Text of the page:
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About Soulless

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  1. When acting as an upgrade, consider it a tray of spearmen supported by a golem. If you need fluff, consider the golem upgrade a weaker, less potent version of the golem unit.
  2. DeepCutStudios makes superb mats in a variety of materials. I have two of their "Mousemat" neoprene mats, one for orbital combat and one 6x4 swamplands mat and I can say nothing negative about them, not a single thing tbh! They cost more then vinlys or cloth, and while they are in europe shipping can still cost ya depending, but I fullheartedly recommend DCSs mats. Check them out, the even do custom mats and sizes!
  3. The thing is, in that example you technically collide with the allied unit before you collide with the enemy. The charging unit never reached the enemy unit and thus did not collide with it and cannot square up. Rules can never make sense in every possible situations but we need them to make a game functional and manageable. In this case, I think it does make perfect sense to make sure a unit can complete its move before squaring up and works with the rules as written. Squaring up is the result of troops tumbling about fighting each other, the back rows pushing forward, filling in the gaps of fallen and so on. Imagine squaring up as part of the actual combat, not part of the movement!
  4. The unit that is moving can overlap with all its trays, its only the unit being overlapped that is of concern. For instance, a unit of any size can without any concerns move through an allied unit of only a single tray (like a hero) as long as it does not end its movement overlapping it. It doesn't matter of all the trays on the moving unit overlaps, as long as only the same tray is being overlapped by all of them.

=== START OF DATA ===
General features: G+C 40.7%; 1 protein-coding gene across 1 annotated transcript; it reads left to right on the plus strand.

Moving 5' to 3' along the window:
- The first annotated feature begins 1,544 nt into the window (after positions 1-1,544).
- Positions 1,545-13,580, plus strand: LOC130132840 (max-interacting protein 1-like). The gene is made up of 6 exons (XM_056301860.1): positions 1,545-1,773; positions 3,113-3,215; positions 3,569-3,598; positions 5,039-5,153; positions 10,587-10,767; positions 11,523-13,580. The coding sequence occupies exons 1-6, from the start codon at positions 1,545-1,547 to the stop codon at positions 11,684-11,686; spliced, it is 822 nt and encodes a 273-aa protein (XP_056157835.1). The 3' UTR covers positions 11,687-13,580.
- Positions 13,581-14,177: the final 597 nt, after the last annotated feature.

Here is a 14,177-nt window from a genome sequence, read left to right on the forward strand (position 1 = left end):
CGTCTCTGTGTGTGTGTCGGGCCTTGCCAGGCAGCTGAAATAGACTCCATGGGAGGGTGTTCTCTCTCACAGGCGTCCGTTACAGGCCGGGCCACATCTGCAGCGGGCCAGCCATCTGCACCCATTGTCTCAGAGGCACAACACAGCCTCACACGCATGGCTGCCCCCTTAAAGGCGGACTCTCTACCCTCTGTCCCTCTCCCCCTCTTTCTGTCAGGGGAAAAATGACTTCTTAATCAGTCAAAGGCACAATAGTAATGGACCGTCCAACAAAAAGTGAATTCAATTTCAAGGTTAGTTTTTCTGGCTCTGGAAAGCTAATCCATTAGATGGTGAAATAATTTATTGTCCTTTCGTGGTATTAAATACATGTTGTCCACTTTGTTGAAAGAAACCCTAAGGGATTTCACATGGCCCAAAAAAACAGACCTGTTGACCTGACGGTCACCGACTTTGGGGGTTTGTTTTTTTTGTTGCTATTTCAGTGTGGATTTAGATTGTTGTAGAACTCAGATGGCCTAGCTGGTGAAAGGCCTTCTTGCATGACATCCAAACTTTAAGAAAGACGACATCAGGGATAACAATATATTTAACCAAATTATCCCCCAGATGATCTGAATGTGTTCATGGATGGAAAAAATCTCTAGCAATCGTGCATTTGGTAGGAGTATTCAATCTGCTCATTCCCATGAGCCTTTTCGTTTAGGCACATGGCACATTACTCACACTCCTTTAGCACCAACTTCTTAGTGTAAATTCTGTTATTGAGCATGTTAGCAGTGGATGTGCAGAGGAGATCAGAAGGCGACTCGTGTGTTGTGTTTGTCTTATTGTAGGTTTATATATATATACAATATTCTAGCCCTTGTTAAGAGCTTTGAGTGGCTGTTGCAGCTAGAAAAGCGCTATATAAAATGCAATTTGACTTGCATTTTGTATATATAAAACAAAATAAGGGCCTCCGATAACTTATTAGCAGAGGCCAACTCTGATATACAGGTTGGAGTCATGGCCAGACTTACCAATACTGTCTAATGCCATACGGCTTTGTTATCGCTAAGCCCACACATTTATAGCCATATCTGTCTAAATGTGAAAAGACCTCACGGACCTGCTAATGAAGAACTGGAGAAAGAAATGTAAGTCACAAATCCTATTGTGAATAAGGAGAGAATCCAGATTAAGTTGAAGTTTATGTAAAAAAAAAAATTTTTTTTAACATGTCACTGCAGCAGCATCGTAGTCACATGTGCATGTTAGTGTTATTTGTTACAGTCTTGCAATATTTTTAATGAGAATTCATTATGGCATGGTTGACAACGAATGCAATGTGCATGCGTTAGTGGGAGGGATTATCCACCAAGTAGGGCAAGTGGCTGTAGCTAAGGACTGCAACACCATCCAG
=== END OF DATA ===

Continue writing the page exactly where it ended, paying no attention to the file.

5. Ive not removed my pegs but if i will i think a pair of nail clippers should work well. i have one that is not curved inward but outward so it would get a cut angle flush against the base.
  6. Where is "touching" defined?
  7. Clearly in the diagram, corner to corner after a tray is removed is not considered engaged. But according to RR34 even corner to corner WOULD be engaged. How is this not a contradiction? Look, I'm not debating how the game should be played, I would of course refer to the diagram as its how I've interpreted the rules and played the game, but the wording on RR34 is likely a slight oversight.
  8. The rules are in fact contradicting itself. The rules clearly states that two units can be engaged in any way as long as trays are touching. Yet the diagram does show that corner to corner would not count. It doesnt matter in the end since close-in means a unit is never left corner to corner but still its a rule contradiction.
  9. Yeah but in my example I wasn't intending any of the cards to be randomly drawn. Each player simply places 3 of each card on the table and that is the cards available for selection during the setup. As opposed to the core rules, there would be a selection 6 cards not 3 but otherwise everything is the same. So you can mark or sleeve your cards in any way you like